Is this as close to a vacation as JEG gets?

Welcome back to George vs the Listener Crossword, and it seems last week’s puzzle caused a little kerfluffle in Listenerland, with some solvers liking it, some having problems with it, and most of us opting for “Swingin’ In The Rain” instead of “Sinning in the Rain”.  Well this week it’s Stick Insect, so let’s hope there’s no controversy (except for how to round up pi).

Let’s see – there’s a message in the perimeter, and the unchecked letters in it are extra letters in wordplay and then there’s something to do at the end.  OKeydoke, looks like real words in the grid, so let’s get started…

The perimeter message means there’s no 1 across, so we have to go all the way to 8 across for the test. NOW,A,Y,S – and that’s a big pass on the 8-across test, woohoo!

I made a steady start across the top and right of the grid, and saw the possibility of DELETE PERIMETER (what? after feeling good about spotting it I have to go scrub it all out?) before realizing that the extra letters in wordplay were in the exact order of the misprints.  So a big hand in solving the whole puzzle was figuring out the message of DELETE PERIMETER MESSAGE AND ALTERNATE ROWS.  I needed that to solve 20 (RUN,KLE) and 31 (SEND inside DUE, extra S).  Eventually there is a grid!

My working grid for Listener 4328, Reducto ad Absurdium by Stick InsectOK… that’s a lot of deleting – if I get rid of the perimeter and half of the rows and columns then there’s not a lot of letters left.  Hmmm…. do I delete row 2 or row 3?  If I delete row 2 then the leftover letters say DELETE ALL SEND UNFILLED GRID.  Which makes more sense than OASEAETESNLIDUKENSRLRDBGNMWEFAINRDUI.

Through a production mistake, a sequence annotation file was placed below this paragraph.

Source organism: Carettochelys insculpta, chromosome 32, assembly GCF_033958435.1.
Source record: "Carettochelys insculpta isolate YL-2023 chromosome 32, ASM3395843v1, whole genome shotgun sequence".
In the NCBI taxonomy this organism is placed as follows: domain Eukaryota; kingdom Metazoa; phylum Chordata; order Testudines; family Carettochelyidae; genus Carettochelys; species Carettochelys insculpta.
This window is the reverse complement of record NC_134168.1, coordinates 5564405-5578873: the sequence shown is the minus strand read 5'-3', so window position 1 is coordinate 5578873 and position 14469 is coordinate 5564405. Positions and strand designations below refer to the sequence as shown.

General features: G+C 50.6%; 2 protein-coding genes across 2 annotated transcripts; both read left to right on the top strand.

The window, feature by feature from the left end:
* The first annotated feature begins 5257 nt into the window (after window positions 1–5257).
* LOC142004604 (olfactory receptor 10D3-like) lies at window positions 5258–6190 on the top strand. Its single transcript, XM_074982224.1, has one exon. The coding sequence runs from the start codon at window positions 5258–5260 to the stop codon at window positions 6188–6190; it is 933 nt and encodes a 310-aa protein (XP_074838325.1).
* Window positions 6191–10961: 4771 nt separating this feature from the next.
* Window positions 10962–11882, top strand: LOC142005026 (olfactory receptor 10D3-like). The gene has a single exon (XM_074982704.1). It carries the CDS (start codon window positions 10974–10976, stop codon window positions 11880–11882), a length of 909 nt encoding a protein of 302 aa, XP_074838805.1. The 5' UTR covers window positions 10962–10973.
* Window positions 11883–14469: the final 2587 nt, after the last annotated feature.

I didn’t get to this until the deadline was done, so I didn’t send in an unfilled grid, but here was a good opportunity to set the whole thing on fire and send in the cinders!  Fun puzzle, with an amusing ending.

Clues of note:

I guess the restrictions on hiding so many elements restricted the grid, so there were some unusual words to clue.  I’m a sucker for slapstick film references, and clear wordplay for obscure words, and two stood out for me here

17A:  Bumbling inspector’s lost half the main point:  CLOU(seau) – with an added bonus that the word came from French, while the inspector came from an American director and British actor’s interpretation of a Frenchman

4D:  Whine of Angus adolescent with pressure to replace top:  TEENAGE with P for T, extra letter A giving PEENGE.  Excellent wordplay for the extra letter and an unusual word.  I wondered if there could be a more surface-appropriate word for replace.

I didn’t get to submit either of the first two for the year, but I think I’ve got them done so I’ll call this one a Victory to George!

2015 tally:  2-0-0

Feel free to tell me that you got it from reading the title and sending in an empty grid without solving a clue, and see you next week when Hedge-Sparrow doubts our associations.

 

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